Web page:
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Secret lab under the rocks
Haigerloch, Germany (dpa) – In the later stages of World War II, in a former beer cellar in southern Germany, physicists worked frantically at finding a way to split the atom. The research took place under a 20-metre layer of rock beneath the tiny valley town of Haigerloch, well-concealed and protected from enemy attacks. As they worked, the scientists assumed that they could be the first in the world to succeed. The fact that they were wrong spared the town from a devastating hail of Allied ordinance.
As it turned out, the United States had already progressed much further than the modest successes of the researchers hidden underground. Today, the cellar houses a museum that tells the story of the nuclear research once conducted there. A replica of the nuclear reactor – an aluminium chamber around two metres wide – is embedded in the ground. The team of researchers led by Werner Heisenberg, who was awarded the Nobel Prize for physics in 1932, wanted experimental proof that a chain reaction in a reactor is possible.
They got close, succeeding in splitting nuclei in the giant chamber, but without achieving a self-sustaining chain reaction. "Their goal was never to build a bomb," says physicist and Haigerloch museum attendant Egidius Fechter. Instead, the scientists were thinking more about propulsion for ships with nuclear fission, he says. So why did the researchers go to Haigerloch of all places? The laboratory had four advantages, says Ernst Seidl director of the Tuebingen University museum.
Its remoteness, its depth within the limestone, the limited relocation effort – the cellar already had a ground-level entrance - and its location directly beneath a church. During the war, researchers in Germany had to work with the most primitive means, Seidl says. Information boards on the museum's walls display details on the researchers – Carl Friedrich von Weizsaecker, Karl Wirtz, Erich Bagge to name just a few. All were avid scientists.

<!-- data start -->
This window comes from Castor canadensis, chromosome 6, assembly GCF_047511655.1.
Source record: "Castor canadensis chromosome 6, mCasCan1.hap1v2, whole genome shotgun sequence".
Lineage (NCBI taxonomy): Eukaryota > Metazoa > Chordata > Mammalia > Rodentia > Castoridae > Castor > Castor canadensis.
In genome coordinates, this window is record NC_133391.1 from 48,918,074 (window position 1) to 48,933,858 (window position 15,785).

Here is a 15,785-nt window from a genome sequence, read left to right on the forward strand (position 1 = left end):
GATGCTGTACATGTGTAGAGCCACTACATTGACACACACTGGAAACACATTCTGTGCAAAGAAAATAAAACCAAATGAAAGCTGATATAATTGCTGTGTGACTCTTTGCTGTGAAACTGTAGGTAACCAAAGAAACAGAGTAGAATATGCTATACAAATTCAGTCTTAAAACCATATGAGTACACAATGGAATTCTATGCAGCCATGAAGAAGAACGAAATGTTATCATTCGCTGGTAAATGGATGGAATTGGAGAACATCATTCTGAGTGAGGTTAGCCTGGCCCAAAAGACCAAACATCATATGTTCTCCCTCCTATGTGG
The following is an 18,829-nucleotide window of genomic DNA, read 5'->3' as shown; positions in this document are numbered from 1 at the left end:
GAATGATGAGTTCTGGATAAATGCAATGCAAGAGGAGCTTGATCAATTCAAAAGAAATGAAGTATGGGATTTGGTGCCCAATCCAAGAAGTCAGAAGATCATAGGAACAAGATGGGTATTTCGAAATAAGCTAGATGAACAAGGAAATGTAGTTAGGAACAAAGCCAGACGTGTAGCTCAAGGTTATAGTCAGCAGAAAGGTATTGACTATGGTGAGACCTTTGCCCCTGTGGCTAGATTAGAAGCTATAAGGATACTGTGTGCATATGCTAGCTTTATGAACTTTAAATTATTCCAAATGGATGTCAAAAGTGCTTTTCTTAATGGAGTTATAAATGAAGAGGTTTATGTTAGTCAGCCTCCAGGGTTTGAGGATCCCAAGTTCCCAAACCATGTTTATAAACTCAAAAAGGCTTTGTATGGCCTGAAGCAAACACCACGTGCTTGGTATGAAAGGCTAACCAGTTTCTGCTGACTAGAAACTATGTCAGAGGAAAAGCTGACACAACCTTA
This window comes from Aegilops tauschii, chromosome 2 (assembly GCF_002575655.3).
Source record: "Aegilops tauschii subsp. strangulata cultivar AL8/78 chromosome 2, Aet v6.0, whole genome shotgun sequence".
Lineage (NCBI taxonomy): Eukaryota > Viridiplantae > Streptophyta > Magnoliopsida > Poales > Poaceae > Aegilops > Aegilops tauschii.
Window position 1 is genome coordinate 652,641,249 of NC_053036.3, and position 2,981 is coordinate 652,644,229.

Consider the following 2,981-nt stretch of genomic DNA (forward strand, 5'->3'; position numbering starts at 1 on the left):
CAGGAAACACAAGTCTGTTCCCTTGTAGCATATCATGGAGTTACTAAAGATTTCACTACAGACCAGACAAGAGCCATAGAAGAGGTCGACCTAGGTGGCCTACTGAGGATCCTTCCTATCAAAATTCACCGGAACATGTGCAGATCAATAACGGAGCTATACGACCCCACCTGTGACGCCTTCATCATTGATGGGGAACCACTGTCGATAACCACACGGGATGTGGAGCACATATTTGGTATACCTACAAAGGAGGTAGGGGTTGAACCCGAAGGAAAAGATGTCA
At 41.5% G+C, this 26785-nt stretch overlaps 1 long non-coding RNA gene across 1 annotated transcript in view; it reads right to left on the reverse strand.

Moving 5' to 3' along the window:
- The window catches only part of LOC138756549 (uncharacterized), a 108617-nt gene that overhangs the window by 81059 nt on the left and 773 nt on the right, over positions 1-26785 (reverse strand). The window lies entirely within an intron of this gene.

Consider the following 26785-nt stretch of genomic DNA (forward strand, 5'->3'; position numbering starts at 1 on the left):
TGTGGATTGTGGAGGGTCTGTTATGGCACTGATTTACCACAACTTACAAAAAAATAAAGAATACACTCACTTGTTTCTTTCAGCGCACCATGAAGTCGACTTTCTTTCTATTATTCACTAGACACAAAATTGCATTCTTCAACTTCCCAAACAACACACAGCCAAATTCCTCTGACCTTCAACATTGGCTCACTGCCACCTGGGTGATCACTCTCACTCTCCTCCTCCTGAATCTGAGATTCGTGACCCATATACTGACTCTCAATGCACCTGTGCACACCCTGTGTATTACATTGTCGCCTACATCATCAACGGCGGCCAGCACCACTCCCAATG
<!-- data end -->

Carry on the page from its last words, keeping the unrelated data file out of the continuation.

But were they themselves Nazis? Bagge was a member of the NSDAP party, according to Fechter. As public officials, some of the researchers were forced to become party members, he says, but he wouldn’t want to call them committed Nazis. After imprisonment in England, many of them worked once more on building up science in Germany, he says. Fechter grew up in Haigerloch, but for many years he heard nothing about the nuclear cellar in his home town.
"People knew at the end of the war that there was something here, but not what it was," he says. "They were given various explanations, for instance that they were working on a machine." In the late 1970s, celebrations and carnivals were held in the cellar. Only in 1980 was it finally turned into a museum. The cellar is unique in Germany – there is no other nuclear research facility from this period at its original location, Fechter says. But this secret laboratory almost led to a catastrophe for the little town. In April 1945, the Allies marched into Haigerloch, discovered the laboratory and wanted to blow up the entire building, Fechter explains.
But at that time the church on the rocks above it was then already more than 300 years old. The town priest managed to convince the soldiers not to carry the demolition, Fechter says. Nevertheless, they blew up the reactor chamber – its twisted remains can be seen in the museum today. It later transpired that that the Allies were lenient because they knew about the level of German nuclear research, and that they themselves were much further advanced in this field. For this reason, the little town was spared a massive bombardment. "It wasn’t worth a sprained ankle to the Allies," Fechter says.